Collection: Hoya/Wax Plant

Hoya Plant Care: How to Grow Wax Plants and Get Them to Bloom

If you remember a vine creeping around your grandmother’s kitchen, chances are it was a Hoya plant. This tropical indoor plant — often called a “Wax plant” due to its thick waxy leaves — is a classic because it lives forever, grows to be enormous, and creates beautiful, porcelain-like fragrant flower clusters (it’s also often called “Porcelain flower”). This article is all about Hoyas, growing them as houseplants, and getting them to bloom.

Though many swear Hoya plant care is among the easiest of all indoor plants, we’ve cared for many Hoyas in the nursery over the years, and have learned that each has its specific likes and dislikes. Here are 5 of our favorite Hoya cultivars and their care requirements. We’ll move through from most to least common, so you can master the ins and outs of Hoya plant care. Plus, we’ll share a tip to induce blooms!

These Hoyas are forgiving, relatively fast-growing, and some are reliable bloomers given proper care. Luckily, the following plants are some of the easiest Hoyas to find!

  • Hoya carnosa (top left)
    Why it’s special: This is the classic wax plant our grandparents grew. Dark green, large, almond-shaped leaves grow on long vines, which will eventually put out creamy flower clusters.
    What it likes: Medium to bright indirect light. Less is more when it comes to watering; we like to wait until the leaves pucker slightly.
    What it dislikes: Direct sun, artificial light, dark corners.
  • Hoya carnosa ‘Krimson Queen’ (top center)
    Why it’s special: Everything you love about the classic carnosa, but with leaves lined in white and pink. Sometimes called 'Tricolor,' this Hoya sometimes has stems of bright pink and solid white leaves. A stunner!
    What it likes: It prefers very bright, but indirect light, to thrive. Also enjoys heat and high humidity. Follow watering procedure for normal carnosa, above.
    What it dislikes: Low-medium light, cold drafty windows. Particularly sensitive to over-watering. Portlanders, be sure you have a bright enough spot to keep this one happy!
  • Hoya carnosa ‘Krimson Princess’ (bottom right)
    Why it’s special: This Hoya carnosa cultivar has variegated foliage that includes cream, yellow, and pink, in addition to bright green. The center variegation looks like watercolor paint strokes!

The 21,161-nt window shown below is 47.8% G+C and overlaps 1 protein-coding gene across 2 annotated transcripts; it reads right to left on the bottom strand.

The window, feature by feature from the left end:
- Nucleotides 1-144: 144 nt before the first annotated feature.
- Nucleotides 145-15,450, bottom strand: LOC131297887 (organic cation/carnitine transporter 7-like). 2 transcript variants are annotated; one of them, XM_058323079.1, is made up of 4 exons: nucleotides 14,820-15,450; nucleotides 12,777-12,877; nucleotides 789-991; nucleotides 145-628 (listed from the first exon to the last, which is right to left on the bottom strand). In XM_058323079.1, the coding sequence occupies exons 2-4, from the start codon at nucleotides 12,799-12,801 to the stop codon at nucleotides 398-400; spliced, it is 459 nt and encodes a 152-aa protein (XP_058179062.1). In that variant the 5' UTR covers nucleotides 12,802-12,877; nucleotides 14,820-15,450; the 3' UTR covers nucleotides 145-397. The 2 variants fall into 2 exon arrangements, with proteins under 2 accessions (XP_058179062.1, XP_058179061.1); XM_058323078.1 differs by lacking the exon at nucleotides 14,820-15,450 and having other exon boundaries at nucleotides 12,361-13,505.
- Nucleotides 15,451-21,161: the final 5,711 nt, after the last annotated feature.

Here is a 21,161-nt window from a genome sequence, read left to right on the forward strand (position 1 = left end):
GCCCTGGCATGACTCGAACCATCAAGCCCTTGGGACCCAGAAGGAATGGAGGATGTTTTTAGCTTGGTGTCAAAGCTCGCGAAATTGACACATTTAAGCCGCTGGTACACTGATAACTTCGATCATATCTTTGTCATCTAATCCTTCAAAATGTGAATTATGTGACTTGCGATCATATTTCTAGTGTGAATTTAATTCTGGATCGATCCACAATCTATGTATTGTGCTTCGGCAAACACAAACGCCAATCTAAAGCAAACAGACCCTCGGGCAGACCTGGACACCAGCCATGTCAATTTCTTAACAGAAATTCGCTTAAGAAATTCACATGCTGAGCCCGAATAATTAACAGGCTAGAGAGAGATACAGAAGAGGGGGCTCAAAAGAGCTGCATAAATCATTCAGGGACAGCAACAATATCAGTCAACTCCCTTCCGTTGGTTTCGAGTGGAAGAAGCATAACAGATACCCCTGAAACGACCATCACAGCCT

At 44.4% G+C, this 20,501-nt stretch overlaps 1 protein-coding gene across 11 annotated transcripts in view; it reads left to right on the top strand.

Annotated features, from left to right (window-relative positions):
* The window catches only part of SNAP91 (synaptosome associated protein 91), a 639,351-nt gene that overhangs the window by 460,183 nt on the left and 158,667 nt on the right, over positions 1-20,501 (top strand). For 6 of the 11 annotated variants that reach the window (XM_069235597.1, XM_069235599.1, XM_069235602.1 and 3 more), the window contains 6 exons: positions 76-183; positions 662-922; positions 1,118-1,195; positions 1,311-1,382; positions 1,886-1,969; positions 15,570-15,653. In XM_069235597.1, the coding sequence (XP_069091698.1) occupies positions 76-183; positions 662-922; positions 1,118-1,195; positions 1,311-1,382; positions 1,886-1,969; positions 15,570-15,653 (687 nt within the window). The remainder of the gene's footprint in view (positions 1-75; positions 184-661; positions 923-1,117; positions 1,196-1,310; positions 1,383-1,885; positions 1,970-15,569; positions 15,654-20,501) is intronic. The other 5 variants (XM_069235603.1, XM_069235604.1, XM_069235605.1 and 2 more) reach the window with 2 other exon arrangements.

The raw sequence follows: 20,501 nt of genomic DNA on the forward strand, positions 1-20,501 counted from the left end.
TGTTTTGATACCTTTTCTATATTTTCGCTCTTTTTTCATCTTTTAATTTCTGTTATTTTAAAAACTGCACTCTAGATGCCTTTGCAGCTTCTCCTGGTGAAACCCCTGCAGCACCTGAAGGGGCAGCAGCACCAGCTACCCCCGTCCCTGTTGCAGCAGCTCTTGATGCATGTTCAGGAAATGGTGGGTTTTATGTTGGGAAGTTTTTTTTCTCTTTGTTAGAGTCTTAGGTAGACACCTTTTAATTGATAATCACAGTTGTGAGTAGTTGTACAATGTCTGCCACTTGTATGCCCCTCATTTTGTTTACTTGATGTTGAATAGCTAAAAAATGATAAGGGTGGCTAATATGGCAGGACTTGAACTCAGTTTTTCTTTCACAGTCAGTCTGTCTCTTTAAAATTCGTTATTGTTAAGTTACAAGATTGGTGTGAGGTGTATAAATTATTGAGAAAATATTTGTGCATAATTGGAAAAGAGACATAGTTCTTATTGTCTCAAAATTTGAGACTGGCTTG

What it likes: Like its variegated cousin 'Krimson Queen,' this Hoya needs a bright spot where it won’t receive direct sun. Water like a carnosa.
    What it dislikes: Low-medium light, cold drafty windows. Particularly sensitive to overwatering.
  • Hoya obovata (top right)
    Why it’s special: This Hoya has incredible dark green, round, lightly speckled leaves. Compared to many Hoyas, this one is relatively fast to grow and sets flower earlier than most. And the blooms smell like chocolate!
    What it likes: This is one of the hardier Hoyas we’ve encountered. It still wants bright light, but is tolerant of medium light. What it dislikes: Over-watering; those big leaves hold a lot of water. Wait until it puckers before watering. Also dislikes direct sun, and dark drafty corners.
  • Hoya australis (bottom left)
    Why it’s special: Those leaves! Spade-shaped and soft to touch, this Hoya also shoots out vines that grow in a more upright habit than the carnosas.
    What it likes: This one has thinner leaves than other Hoyas, so you it's not as easy to tell when these plants need water. Let the soil dry out and water before you see major puckering or wilting.
    What it dislikes: Dark corners, over watering, direct sun.

Hoya carnosa showing off it's "splash," or silver flecking. This is caused by tiny air pockets between the main leaf tissue and the leaf's cuticle. This is the same reason why Scindapsus pictus has silver spots!

More about Hoya carnosa

Hoya carnosa has historically been the most widely cultivated Hoya in the Western world. The plant has been hybridized with other species and cultivated for genetic mutations of the leaves and blooms to give us new plants with new names. We've already mentioned Hoya carnosa 'Krimson Queen' and 'Krimson Princess'—two variegated forms of the plant—but here are some other fun variations on the original wax plant:

  • Hoya carnosa 'Chelsea' — thicker, wider leaves that are slightly cupped, and a growth pattern that gracefully cascades under the weight of its heavy leaves
  • Hoya carnosa 'Krinkle 8' — leaves are slightly cupped and have 8 cute hollowed-out areas that make the leave look like empty pea pods
  • Hoya carnosa 'Compacta' — leaves are folded in on themselves and never fully open, giving this plant an unusual rope-like appearance
  • Hoya carnosa 'Jade' — leaves are brighter green than the standard H. carnosa
  • Hoya 'Mathilde' — a hybrid between H. carnosa and H. serpens, leaves are splashy and coin-sized